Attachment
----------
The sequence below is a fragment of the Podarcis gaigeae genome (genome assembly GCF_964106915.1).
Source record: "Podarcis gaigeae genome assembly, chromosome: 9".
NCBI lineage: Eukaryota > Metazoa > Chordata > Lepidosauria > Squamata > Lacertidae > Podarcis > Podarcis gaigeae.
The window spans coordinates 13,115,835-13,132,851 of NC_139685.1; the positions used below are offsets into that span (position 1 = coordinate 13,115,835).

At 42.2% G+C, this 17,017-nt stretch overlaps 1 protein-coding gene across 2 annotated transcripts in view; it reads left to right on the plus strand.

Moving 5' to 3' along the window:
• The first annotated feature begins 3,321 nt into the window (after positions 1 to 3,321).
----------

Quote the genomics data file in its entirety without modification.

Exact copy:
The sequence below is a fragment of the Podarcis gaigeae genome (genome assembly GCF_964106915.1).
Source record: "Podarcis gaigeae genome assembly, chromosome: 9".
NCBI lineage: Eukaryota > Metazoa > Chordata > Lepidosauria > Squamata > Lacertidae > Podarcis > Podarcis gaigeae.
The window spans coordinates 13,115,835-13,132,851 of NC_139685.1; the positions used below are offsets into that span (position 1 = coordinate 13,115,835).

At 42.2% G+C, this 17,017-nt stretch overlaps 1 protein-coding gene across 2 annotated transcripts in view; it reads left to right on the plus strand.

Moving 5' to 3' along the window:
• The first annotated feature begins 3,321 nt into the window (after positions 1 to 3,321).